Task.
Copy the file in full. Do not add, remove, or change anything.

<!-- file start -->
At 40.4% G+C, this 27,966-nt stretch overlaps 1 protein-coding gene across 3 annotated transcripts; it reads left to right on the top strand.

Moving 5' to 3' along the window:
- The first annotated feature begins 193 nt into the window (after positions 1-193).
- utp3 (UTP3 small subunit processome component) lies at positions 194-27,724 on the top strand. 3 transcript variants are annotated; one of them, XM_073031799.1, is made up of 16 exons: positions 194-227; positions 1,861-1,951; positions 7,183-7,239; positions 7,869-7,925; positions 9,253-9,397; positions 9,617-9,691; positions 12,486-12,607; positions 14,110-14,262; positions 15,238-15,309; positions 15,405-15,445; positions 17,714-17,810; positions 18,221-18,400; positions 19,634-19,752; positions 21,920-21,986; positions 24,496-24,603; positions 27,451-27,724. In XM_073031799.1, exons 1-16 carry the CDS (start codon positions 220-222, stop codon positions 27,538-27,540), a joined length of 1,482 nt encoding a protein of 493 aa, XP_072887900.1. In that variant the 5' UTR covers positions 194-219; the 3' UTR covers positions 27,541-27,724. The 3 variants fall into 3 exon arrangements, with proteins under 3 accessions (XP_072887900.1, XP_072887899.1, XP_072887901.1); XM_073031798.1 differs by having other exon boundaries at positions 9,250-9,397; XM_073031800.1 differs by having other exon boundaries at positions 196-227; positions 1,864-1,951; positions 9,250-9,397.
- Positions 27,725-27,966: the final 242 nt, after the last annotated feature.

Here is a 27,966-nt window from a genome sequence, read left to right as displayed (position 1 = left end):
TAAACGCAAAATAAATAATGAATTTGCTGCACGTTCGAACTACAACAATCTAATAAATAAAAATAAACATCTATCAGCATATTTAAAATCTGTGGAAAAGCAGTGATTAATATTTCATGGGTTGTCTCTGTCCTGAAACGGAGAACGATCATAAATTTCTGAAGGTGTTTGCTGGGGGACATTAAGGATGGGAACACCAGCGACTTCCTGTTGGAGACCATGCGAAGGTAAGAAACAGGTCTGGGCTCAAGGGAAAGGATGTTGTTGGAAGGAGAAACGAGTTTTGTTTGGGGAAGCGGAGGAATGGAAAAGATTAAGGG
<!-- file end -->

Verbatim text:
At 40.4% G+C, this 27,966-nt stretch overlaps 1 protein-coding gene across 3 annotated transcripts; it reads left to right on the top strand.

Moving 5' to 3' along the window:
- The first annotated feature begins 193 nt into the window (after positions 1-193).
- utp3 (UTP3 small subunit processome component) lies at positions 194-27,724 on the top strand. 3 transcript variants are annotated; one of them, XM_073031799.1, is made up of 16 exons: positions 194-227; positions 1,861-1,951; positions 7,183-7,239; positions 7,869-7,925; positions 9,253-9,397; positions 9,617-9,691; positions 12,486-12,607; positions 14,110-14,262; positions 15,238-15,309; positions 15,405-15,445; positions 17,714-17,810; positions 18,221-18,400; positions 19,634-19,752; positions 21,920-21,986; positions 24,496-24,603; positions 27,451-27,724. In XM_073031799.1, exons 1-16 carry the CDS (start codon positions 220-222, stop codon positions 27,538-27,540), a joined length of 1,482 nt encoding a protein of 493 aa, XP_072887900.1. In that variant the 5' UTR covers positions 194-219; the 3' UTR covers positions 27,541-27,724. The 3 variants fall into 3 exon arrangements, with proteins under 3 accessions (XP_072887900.1, XP_072887899.1, XP_072887901.1); XM_073031798.1 differs by having other exon boundaries at positions 9,250-9,397; XM_073031800.1 differs by having other exon boundaries at positions 196-227; positions 1,864-1,951; positions 9,250-9,397.
- Positions 27,725-27,966: the final 242 nt, after the last annotated feature.

Here is a 27,966-nt window from a genome sequence, read left to right as displayed (position 1 = left end):
TAAACGCAAAATAAATAATGAATTTGCTGCACGTTCGAACTACAACAATCTAATAAATAAAAATAAACATCTATCAGCATATTTAAAATCTGTGGAAAAGCAGTGATTAATATTTCATGGGTTGTCTCTGTCCTGAAACGGAGAACGATCATAAATTTCTGAAGGTGTTTGCTGGGGGACATTAAGGATGGGAACACCAGCGACTTCCTGTTGGAGACCATGCGAAGGTAAGAAACAGGTCTGGGCTCAAGGGAAAGGATGTTGTTGGAAGGAGAAACGAGTTTTGTTTGGGGAAGCGGAGGAATGGAAAAGATTAAGGG